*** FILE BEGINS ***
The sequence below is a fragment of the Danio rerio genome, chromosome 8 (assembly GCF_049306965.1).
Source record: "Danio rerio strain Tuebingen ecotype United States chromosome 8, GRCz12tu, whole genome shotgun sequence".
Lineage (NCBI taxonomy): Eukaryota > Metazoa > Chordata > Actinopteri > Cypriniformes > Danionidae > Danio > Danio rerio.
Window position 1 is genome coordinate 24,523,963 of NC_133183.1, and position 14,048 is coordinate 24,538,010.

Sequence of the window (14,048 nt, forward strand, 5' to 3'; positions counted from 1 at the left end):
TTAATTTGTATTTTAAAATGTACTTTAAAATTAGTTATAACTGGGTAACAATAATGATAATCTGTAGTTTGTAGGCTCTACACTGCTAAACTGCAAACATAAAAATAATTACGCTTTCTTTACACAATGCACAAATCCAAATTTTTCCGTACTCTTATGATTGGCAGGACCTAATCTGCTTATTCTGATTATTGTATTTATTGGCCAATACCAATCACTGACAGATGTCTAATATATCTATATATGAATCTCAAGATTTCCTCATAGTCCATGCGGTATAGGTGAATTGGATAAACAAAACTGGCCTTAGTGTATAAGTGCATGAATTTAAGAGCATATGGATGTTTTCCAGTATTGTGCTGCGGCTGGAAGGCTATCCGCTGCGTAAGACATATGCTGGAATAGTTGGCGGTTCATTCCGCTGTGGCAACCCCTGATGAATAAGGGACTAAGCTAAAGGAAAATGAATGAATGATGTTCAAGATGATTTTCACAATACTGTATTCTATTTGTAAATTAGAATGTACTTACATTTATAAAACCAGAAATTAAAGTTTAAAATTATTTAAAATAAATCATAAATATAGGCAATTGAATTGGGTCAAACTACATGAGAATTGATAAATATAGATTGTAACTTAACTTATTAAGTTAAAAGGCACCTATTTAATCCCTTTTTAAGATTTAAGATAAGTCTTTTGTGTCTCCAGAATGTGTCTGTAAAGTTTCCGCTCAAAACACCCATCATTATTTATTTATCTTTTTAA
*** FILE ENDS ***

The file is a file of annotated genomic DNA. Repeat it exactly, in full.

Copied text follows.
The sequence below is a fragment of the Danio rerio genome, chromosome 8 (assembly GCF_049306965.1).
Source record: "Danio rerio strain Tuebingen ecotype United States chromosome 8, GRCz12tu, whole genome shotgun sequence".
Lineage (NCBI taxonomy): Eukaryota > Metazoa > Chordata > Actinopteri > Cypriniformes > Danionidae > Danio > Danio rerio.
Window position 1 is genome coordinate 24,523,963 of NC_133183.1, and position 14,048 is coordinate 24,538,010.

Sequence of the window (14,048 nt, forward strand, 5' to 3'; positions counted from 1 at the left end):
TTAATTTGTATTTTAAAATGTACTTTAAAATTAGTTATAACTGGGTAACAATAATGATAATCTGTAGTTTGTAGGCTCTACACTGCTAAACTGCAAACATAAAAATAATTACGCTTTCTTTACACAATGCACAAATCCAAATTTTTCCGTACTCTTATGATTGGCAGGACCTAATCTGCTTATTCTGATTATTGTATTTATTGGCCAATACCAATCACTGACAGATGTCTAATATATCTATATATGAATCTCAAGATTTCCTCATAGTCCATGCGGTATAGGTGAATTGGATAAACAAAACTGGCCTTAGTGTATAAGTGCATGAATTTAAGAGCATATGGATGTTTTCCAGTATTGTGCTGCGGCTGGAAGGCTATCCGCTGCGTAAGACATATGCTGGAATAGTTGGCGGTTCATTCCGCTGTGGCAACCCCTGATGAATAAGGGACTAAGCTAAAGGAAAATGAATGAATGATGTTCAAGATGATTTTCACAATACTGTATTCTATTTGTAAATTAGAATGTACTTACATTTATAAAACCAGAAATTAAAGTTTAAAATTATTTAAAATAAATCATAAATATAGGCAATTGAATTGGGTCAAACTACATGAGAATTGATAAATATAGATTGTAACTTAACTTATTAAGTTAAAAGGCACCTATTTAATCCCTTTTTAAGATTTAAGATAAGTCTTTTGTGTCTCCAGAATGTGTCTGTAAAGTTTCCGCTCAAAACACCCATCATTATTTATTTATCTTTTTAA